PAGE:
Fibromyalgia is a debilitating chronic pain condition that had the added side effect for years of being not believed by the majority of the medical community. Until relatively recently, fibromyalgia sufferers were repeatedly told that it was “in their head” or that they were just trying to get pain meds to fuel their addiction.
Now after years of stigma and semi-effective prescription drugs, patients and doctors are looking to cannabis to see its efficacy in treating people with fibromyalgia.
Teri Robnett, a Denver-based medical cannabis patient’s rights advocate and founder of Colorado-based Cannabis Patients Alliance, was once a patient going through the fibromyalgia nightmare, after an automobile accident activated her condition. Thinking that cannabis might be the answer she remembers asking, “How could the one thing that could supplement what my body wasn’t making [is something] the government could tell me I can’t have?”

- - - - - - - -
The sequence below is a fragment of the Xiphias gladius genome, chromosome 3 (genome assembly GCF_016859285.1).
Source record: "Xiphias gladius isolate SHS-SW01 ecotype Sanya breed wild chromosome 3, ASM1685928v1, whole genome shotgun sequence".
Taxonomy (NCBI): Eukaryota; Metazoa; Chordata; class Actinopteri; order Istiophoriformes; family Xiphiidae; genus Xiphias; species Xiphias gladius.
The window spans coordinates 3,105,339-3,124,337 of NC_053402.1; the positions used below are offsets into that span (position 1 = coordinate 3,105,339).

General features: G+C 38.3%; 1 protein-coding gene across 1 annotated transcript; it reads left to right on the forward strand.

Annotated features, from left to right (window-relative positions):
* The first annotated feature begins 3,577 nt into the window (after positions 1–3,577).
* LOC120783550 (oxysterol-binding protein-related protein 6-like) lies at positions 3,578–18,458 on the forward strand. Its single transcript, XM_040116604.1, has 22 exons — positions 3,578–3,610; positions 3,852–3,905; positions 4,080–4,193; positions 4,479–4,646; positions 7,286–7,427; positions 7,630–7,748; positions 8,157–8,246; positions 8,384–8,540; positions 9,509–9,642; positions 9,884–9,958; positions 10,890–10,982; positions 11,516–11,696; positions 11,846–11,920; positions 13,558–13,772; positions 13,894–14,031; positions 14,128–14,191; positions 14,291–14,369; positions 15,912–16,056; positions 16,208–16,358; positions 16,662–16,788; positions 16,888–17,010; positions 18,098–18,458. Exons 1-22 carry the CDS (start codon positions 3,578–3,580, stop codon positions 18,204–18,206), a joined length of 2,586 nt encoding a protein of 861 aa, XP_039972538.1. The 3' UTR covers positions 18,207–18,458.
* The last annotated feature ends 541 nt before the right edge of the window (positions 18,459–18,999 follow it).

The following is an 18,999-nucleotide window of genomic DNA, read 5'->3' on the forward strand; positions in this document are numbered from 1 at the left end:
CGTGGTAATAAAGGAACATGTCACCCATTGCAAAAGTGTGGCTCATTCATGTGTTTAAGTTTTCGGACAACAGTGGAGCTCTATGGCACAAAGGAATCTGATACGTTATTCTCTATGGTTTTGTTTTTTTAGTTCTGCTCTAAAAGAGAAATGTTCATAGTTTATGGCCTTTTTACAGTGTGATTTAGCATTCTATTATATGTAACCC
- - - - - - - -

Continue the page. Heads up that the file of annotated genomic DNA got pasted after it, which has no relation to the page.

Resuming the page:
In the following years she was placed on a prescription drug regimen that was riddled with side effects. Then in 2009 she decided to try medical cannabis, and by 2011 she was completely off prescription medications. She enjoyed the ability to self-medicate based on her symptoms and utilize different strains to treat different ailments.
Robnett is not unique in her cannabis experiences. The National Pain Foundation did a survey of their own in 2014. They surveyed over 13,000 patients and learned that 390 of those questioned had used medical cannabis as part of their pain management program.
When asked to compare cannabis to the drugs they were prescribed by their doctor the results were staggering. Sixty-two percent stated that cannabis was “very effective” in treating their symptoms, whereas, only 8-10 percent said that their prescription drugs were “very effective.”
It’s no surprise that big pharma is worried about cannabis. Patients are more informed than ever about alternative treatments, and with states legalizing cannabis for recreational purposes it’s easier than ever to self-medicate yourself through trial and error to alleviate your pain.